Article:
Date of Award
Doctor of Philosophy (PhD)
Thomas M. Keck
onal law, judicial federalism, lawyers, state constitutional law, state courts, support structure
Dismayed over the increasing conservatism of the U.S. Supreme Court, state judges, lawyers, and scholars in the 1970s argued for a new judicial federalism. State courts, using state constitutions, may provide protections exceeding the federal minimum. In addition to allowing states to experiment with solutions to rights disputes, and recognizing unique state traditions, judicial federalism had instrumental value in ensuring state level protections that were protected from review at the federal level. While supporters saw judicial federalism as a means of realizing the principle of dual constitutional rights protection through principled development of a body of state law, the reality proved to fall short of these hopes. Rights issues in state courts still focus heavily upon federal law with limited development of state constitutional law. Explanations for the limited development of judicial federalism have tended to focus on the court centric explanations of judicial ideology, separation of powers, and state political environment.
This dissertation examines the limited development from another angle by examining the support structure for state constitutional activism. Courts rely upon lawyers to develop claims for courts to act upon, and the strength of this structure helps explain how state courts have dealt with state constitutional activism. Courts, however, are not powerless to influence the content of the arguments presented by lawyers. Through their opinions, courts send signals and give guidance about the kinds of claims it wishes to hear. Given that lawyers are conditioned to think of rights issues in federal terms only, the support structure should generally be fairly anemic with lawyers focusing on federal law primarily. However, two kinds of signals can alter this behavior. First, the federal retrenchment signal occurs when the U.S. Supreme Court overrules or narrows a rights doctrine, and where it refuses to recognize new rights claims. Second, the internal encouragement signal occurs when a state high court embraces state law either in the form of a particular doctrine or a broader theory of state constitutional law. Under either of these signals, lawyers should turn to state law providing state courts with a stronger support structure for state constitutional law.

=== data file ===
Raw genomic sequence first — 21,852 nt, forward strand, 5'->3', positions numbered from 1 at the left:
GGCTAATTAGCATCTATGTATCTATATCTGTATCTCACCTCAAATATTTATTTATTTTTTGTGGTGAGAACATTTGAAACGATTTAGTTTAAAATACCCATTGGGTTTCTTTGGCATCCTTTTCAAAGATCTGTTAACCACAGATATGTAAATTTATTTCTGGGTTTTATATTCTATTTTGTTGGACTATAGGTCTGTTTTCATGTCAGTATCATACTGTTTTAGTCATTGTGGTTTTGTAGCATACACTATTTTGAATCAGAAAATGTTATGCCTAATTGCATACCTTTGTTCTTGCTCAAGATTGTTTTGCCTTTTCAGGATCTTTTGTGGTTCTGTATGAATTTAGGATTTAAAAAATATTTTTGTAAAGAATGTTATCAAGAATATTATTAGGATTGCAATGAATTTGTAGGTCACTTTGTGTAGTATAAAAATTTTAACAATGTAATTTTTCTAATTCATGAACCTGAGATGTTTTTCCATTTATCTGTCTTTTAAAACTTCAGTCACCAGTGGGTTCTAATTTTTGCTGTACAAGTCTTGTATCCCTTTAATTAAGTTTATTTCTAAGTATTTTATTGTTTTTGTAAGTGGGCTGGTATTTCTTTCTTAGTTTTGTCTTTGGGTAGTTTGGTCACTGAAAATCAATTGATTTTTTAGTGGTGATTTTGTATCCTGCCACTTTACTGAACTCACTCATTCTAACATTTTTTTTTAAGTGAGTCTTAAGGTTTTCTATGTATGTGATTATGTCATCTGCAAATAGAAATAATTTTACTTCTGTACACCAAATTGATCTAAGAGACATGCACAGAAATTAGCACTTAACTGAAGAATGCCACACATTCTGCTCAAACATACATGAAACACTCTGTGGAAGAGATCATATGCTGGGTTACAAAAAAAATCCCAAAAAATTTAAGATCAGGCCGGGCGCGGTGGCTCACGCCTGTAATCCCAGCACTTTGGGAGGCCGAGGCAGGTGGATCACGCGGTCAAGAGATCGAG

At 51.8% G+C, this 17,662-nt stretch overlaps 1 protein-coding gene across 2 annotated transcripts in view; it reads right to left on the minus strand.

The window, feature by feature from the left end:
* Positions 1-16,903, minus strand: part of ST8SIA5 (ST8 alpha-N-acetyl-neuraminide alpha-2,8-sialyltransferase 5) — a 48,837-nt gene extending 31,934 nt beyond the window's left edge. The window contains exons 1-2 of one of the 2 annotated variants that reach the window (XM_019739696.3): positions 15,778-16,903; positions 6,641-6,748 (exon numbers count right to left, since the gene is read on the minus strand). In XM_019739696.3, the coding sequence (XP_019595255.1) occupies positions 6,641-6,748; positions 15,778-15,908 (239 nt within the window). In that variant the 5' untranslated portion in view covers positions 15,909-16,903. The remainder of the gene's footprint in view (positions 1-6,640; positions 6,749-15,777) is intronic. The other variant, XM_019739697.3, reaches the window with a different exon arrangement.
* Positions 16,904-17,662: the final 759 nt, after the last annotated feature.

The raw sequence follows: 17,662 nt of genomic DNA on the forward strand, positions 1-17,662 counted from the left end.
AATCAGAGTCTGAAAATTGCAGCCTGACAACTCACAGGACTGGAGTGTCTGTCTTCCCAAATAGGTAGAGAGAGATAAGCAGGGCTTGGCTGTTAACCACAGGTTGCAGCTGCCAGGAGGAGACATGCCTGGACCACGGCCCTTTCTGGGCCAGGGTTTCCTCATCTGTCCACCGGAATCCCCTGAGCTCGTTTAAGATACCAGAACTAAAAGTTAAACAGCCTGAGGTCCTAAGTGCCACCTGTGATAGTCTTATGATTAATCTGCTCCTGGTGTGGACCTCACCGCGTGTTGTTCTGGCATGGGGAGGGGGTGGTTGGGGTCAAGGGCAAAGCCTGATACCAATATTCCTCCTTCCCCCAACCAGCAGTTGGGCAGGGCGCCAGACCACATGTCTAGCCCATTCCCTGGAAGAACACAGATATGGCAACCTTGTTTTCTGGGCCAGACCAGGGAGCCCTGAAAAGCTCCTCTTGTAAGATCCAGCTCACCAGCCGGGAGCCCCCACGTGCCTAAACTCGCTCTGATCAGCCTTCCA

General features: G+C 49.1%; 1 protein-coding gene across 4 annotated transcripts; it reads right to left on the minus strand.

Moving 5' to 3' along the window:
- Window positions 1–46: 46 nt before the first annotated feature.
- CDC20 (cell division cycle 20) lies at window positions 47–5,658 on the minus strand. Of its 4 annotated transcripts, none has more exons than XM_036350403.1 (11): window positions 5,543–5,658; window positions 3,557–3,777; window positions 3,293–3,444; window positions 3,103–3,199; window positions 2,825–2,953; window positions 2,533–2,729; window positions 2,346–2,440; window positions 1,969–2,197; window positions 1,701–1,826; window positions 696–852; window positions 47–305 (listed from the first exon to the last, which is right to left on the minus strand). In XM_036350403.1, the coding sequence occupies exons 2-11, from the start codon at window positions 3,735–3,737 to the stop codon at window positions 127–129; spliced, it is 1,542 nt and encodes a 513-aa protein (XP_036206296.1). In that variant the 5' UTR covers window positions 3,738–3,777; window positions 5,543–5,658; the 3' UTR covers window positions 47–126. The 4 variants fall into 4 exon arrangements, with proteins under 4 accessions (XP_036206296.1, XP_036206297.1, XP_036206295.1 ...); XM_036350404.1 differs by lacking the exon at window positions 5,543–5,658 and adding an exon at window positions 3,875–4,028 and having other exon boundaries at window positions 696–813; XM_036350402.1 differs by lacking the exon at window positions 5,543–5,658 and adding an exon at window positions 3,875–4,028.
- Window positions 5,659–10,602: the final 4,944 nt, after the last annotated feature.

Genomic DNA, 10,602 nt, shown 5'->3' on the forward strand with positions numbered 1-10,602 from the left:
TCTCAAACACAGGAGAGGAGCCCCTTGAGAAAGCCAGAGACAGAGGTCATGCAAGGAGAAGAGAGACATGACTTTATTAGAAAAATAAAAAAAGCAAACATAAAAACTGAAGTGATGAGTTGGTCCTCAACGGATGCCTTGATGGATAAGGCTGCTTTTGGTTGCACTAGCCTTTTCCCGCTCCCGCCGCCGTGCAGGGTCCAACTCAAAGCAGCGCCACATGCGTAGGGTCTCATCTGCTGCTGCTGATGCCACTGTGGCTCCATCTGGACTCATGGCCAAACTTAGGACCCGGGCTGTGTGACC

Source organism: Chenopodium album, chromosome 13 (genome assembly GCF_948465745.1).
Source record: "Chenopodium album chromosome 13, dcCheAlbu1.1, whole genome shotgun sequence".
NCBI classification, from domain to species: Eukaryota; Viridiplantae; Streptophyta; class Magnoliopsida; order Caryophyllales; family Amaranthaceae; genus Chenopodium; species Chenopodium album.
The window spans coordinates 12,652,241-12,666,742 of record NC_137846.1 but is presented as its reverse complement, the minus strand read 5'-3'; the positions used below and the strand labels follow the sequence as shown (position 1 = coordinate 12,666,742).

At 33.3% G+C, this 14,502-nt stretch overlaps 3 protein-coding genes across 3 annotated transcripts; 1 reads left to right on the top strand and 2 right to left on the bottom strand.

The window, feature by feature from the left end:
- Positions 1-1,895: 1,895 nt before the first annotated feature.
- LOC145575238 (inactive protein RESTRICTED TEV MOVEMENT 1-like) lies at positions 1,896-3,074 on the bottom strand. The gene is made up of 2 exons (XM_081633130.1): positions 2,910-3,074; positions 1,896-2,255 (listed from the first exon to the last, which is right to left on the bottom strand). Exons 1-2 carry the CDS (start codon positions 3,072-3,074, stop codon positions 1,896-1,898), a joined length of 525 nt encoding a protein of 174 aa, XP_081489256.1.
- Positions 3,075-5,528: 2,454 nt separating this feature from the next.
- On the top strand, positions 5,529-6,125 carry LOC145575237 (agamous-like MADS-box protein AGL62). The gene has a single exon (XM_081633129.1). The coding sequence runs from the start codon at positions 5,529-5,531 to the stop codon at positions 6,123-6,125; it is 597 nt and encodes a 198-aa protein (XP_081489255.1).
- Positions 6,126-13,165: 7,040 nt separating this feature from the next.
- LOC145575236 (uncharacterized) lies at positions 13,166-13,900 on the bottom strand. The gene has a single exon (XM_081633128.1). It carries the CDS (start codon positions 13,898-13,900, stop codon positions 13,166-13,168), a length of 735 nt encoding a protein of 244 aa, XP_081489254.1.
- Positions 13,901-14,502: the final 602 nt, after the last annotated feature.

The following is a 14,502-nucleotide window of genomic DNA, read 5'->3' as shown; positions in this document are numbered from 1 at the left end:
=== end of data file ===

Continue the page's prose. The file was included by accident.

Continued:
This dissertation explores these questions through an examination of legal arguments presented to four state high courts (New York, Ohio, Oregon, Washington) and a set of remand arguments in 14 states from the 1970s to 2000. Three principle findings are identified. First, the support structure is normally quite weak. Absent signals from either state or federal courts, litigants rely upon the federal law they have been taught when dealing with rights issues with virtually no attention to state law. Second, federal retrenchment does lead to more state constitutional arguments but in a limited manner. Lawyers tend to give limited attention to the traditional legal arguments in favor of attacking the policy choices involved in the U.S. Supreme Court's retrenchment in an attempt to convince the state court to simply evade this change by applying the previous federal rule under the dressing of state law. Third, state court encouragement also leads to greater attention to state constitutional arguments but without the same focus on policy concerns. Instead, lawyers tend to abandon concern for shifts in federal law in favor of the legal factors and arguments taken from the guidance of the state high court. In addition to adding to our knowledge of the reasons for the limited development of judicial federalism, this research adds to our understanding of the interactions between lawyers and courts in the development of legal doctrine.
Price, Richard S., "Lawyers Need Law: A Study of Constitutional Arguments Made to State Supreme Courts" (2012). Political Science - Dissertations. 109.